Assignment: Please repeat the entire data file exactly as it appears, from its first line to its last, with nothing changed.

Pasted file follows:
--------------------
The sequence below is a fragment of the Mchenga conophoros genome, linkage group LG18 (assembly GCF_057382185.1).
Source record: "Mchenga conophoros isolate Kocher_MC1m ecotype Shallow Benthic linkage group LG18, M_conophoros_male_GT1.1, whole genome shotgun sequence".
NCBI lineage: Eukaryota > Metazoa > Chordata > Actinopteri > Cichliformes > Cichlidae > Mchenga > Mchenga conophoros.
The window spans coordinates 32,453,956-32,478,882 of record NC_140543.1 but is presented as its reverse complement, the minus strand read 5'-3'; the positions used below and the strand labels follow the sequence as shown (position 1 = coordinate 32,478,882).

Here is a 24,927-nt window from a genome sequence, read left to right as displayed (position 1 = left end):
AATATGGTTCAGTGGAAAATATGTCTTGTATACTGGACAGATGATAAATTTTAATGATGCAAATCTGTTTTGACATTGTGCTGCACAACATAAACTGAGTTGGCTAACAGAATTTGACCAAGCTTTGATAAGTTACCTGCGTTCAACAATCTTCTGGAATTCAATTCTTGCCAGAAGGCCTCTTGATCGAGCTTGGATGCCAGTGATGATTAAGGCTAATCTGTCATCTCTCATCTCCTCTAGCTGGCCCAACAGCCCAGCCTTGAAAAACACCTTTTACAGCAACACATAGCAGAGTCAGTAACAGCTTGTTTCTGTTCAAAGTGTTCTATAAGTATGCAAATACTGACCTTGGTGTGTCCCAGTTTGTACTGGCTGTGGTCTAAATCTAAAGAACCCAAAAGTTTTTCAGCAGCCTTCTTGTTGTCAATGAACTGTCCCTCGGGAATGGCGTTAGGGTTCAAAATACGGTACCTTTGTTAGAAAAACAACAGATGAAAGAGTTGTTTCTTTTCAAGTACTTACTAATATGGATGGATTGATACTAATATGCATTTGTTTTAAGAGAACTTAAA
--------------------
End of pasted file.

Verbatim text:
The sequence below is a fragment of the Mchenga conophoros genome, linkage group LG18 (assembly GCF_057382185.1).
Source record: "Mchenga conophoros isolate Kocher_MC1m ecotype Shallow Benthic linkage group LG18, M_conophoros_male_GT1.1, whole genome shotgun sequence".
NCBI lineage: Eukaryota > Metazoa > Chordata > Actinopteri > Cichliformes > Cichlidae > Mchenga > Mchenga conophoros.
The window spans coordinates 32,453,956-32,478,882 of record NC_140543.1 but is presented as its reverse complement, the minus strand read 5'-3'; the positions used below and the strand labels follow the sequence as shown (position 1 = coordinate 32,478,882).

Here is a 24,927-nt window from a genome sequence, read left to right as displayed (position 1 = left end):
AATATGGTTCAGTGGAAAATATGTCTTGTATACTGGACAGATGATAAATTTTAATGATGCAAATCTGTTTTGACATTGTGCTGCACAACATAAACTGAGTTGGCTAACAGAATTTGACCAAGCTTTGATAAGTTACCTGCGTTCAACAATCTTCTGGAATTCAATTCTTGCCAGAAGGCCTCTTGATCGAGCTTGGATGCCAGTGATGATTAAGGCTAATCTGTCATCTCTCATCTCCTCTAGCTGGCCCAACAGCCCAGCCTTGAAAAACACCTTTTACAGCAACACATAGCAGAGTCAGTAACAGCTTGTTTCTGTTCAAAGTGTTCTATAAGTATGCAAATACTGACCTTGGTGTGTCCCAGTTTGTACTGGCTGTGGTCTAAATCTAAAGAACCCAAAAGTTTTTCAGCAGCCTTCTTGTTGTCAATGAACTGTCCCTCGGGAATGGCGTTAGGGTTCAAAATACGGTACCTTTGTTAGAAAAACAACAGATGAAAGAGTTGTTTCTTTTCAAGTACTTACTAATATGGATGGATTGATACTAATATGCATTTGTTTTAAGAGAACTTAAA